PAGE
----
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Heserem idem pro (h)asrem que est agresta succus uve acerbe scripsit.


Heserem (-rẽ A p) AC efj | Hescerẽ B
idem | .i. B {= idest}
pro | quod p
haserem efp | hasrẽ B| asrem (asrẽ A) AC j
est om. p
{agresta} .s. add. f {= scilicet}
succus (-us A) ABC | sucus (-us j) efjp
acerbe | acerue j
scripsit om. f


{sc. Stephanus, who was mentioned in an entry before} writes Heserem, which is the same instead of (h)asrem. It is verjuice, i.e. the juice of sour grapes.


Heserem/ asrem:

For classical Arabic cf. Wehr (1976): ﺣﺼﺮﻢ /ḥiṣrim/ "unripe and sour grapes" (syr.).
Siggel (1950: 29): ﺣﺼﺮﻢ /ḥiṣrim/ "Saft unreifer Trauben. {i.e. 'juice of unripe grapes'}".

Vocalisations closer to Simon’s are documented in a number of Andalusi Arabic sources:

  • In the Vocabulista glossary these forms of the lemma are mentioned: ed. Schiparelli (1871: 87): ﺣﺼﺮﻣﺔ /ḥaṣrama/ Agresta [[1]]; (1871: 235): AGRESTA ﺣﺼﺎﺭﻡ ﻭﺣﺼﺮﻡ ﻭﺣﺼﺮﻡ ﺣﺼﺮﻣﺔ /ḥaṣrama wa ḥaṣram wa ḥiṣrim wa ḥaṣārim/ [[2]].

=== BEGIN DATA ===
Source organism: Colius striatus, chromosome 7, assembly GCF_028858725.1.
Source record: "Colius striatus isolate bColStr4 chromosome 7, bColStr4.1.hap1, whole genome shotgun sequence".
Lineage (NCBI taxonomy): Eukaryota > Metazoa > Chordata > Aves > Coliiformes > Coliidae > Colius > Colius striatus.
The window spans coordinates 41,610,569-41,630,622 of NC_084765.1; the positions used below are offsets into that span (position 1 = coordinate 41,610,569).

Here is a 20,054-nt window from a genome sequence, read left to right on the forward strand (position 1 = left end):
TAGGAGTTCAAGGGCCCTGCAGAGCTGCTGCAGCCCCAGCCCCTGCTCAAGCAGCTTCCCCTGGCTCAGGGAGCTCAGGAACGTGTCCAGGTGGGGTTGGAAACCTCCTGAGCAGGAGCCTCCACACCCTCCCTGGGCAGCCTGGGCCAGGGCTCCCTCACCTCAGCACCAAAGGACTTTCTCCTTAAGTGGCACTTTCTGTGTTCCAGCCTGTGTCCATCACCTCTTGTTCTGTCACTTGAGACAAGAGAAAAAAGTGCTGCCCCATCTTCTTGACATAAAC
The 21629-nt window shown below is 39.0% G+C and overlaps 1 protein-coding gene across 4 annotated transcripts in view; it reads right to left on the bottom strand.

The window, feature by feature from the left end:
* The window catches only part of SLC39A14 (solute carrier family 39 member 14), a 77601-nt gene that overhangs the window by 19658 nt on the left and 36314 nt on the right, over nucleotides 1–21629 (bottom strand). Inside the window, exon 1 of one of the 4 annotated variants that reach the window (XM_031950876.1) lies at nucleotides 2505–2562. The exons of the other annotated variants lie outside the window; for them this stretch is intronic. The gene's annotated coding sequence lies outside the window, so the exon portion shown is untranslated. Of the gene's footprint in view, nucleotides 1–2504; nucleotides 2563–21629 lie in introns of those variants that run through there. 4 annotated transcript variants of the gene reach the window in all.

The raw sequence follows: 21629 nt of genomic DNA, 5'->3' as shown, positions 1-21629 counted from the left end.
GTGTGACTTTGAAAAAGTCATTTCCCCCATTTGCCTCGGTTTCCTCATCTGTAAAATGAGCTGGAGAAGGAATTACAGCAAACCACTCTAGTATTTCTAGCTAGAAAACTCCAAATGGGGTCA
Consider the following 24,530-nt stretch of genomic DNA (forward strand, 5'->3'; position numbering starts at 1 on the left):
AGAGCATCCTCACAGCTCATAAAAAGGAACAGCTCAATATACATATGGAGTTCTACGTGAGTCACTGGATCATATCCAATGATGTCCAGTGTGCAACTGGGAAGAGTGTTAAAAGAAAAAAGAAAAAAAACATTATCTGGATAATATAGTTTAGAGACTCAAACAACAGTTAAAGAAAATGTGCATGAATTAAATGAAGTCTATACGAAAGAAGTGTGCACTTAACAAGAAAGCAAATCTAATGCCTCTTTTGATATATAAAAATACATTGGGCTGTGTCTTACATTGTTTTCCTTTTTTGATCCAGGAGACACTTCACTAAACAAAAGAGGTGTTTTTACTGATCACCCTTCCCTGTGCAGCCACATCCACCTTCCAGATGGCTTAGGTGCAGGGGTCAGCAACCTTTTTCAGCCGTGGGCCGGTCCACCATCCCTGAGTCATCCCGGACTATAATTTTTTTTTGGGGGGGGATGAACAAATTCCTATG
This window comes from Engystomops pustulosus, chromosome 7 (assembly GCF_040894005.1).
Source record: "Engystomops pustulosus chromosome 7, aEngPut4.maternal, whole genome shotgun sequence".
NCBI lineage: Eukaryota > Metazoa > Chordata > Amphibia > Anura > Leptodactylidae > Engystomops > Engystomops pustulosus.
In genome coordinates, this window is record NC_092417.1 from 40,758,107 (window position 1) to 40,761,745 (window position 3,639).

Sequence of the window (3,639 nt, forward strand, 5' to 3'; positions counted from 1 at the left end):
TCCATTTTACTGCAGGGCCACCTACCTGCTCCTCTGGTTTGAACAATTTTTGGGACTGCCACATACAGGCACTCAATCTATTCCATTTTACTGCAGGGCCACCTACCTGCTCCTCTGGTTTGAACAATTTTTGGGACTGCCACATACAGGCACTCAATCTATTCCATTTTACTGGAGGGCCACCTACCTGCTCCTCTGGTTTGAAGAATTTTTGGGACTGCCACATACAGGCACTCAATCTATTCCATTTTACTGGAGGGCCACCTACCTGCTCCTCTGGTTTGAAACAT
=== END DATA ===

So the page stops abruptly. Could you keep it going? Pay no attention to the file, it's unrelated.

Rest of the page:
• Pedro de Alcalá (1883: 94.screen bar 118), describing the Granadine dialect in 1505, mentions a form that could well be the one Simon heard two hundred years earlier: agraç {i.e. “verjuice”} háçaram [[3]].
  • And for the early 17th c. cf. Karbstein (2002: 153: “17) Herbling {'late unripe, i.e. sour grapes'} ﺣﺼﺎﺭﻡ /ḥaṣrām/".
  • Cf. also Corriente (1997: 129) s.v. *(ḤṢRM)

is a medieval Latin term for "verjuice"; cf. Du Cange: "AGRESTA, Omphacium, verjus".

Stephanus in his Breviarium mentions the word in two expressions: oinos õfakaItis uinũ heresem {metathesis} and
omfacomedi … aqua heserem [[4]]

Greek οἶνος /oînos/ means "wine" and ὀμφακίτης /omphakítēs/, itacist /omfakítis/, is the adjective to ὀμφάκιον /omphákion/, i.e. "grape-jelly of half-ripe grapes" (Sophocles Dictionary). Stephanus gives a Latin equivalent vinum "wine" and Arabic heresem {read: heserem}

is misread for correst omfacomeli, Greek ὀμφακόμελι /omphakómeli/, lit. "verjuice honey", a mead-like beverage that blends honey with verjuice, which Simon translates simply as Latin aqua "water" and Arabic heserem

WilfGunther 28/11/2013

See also: Hasrem

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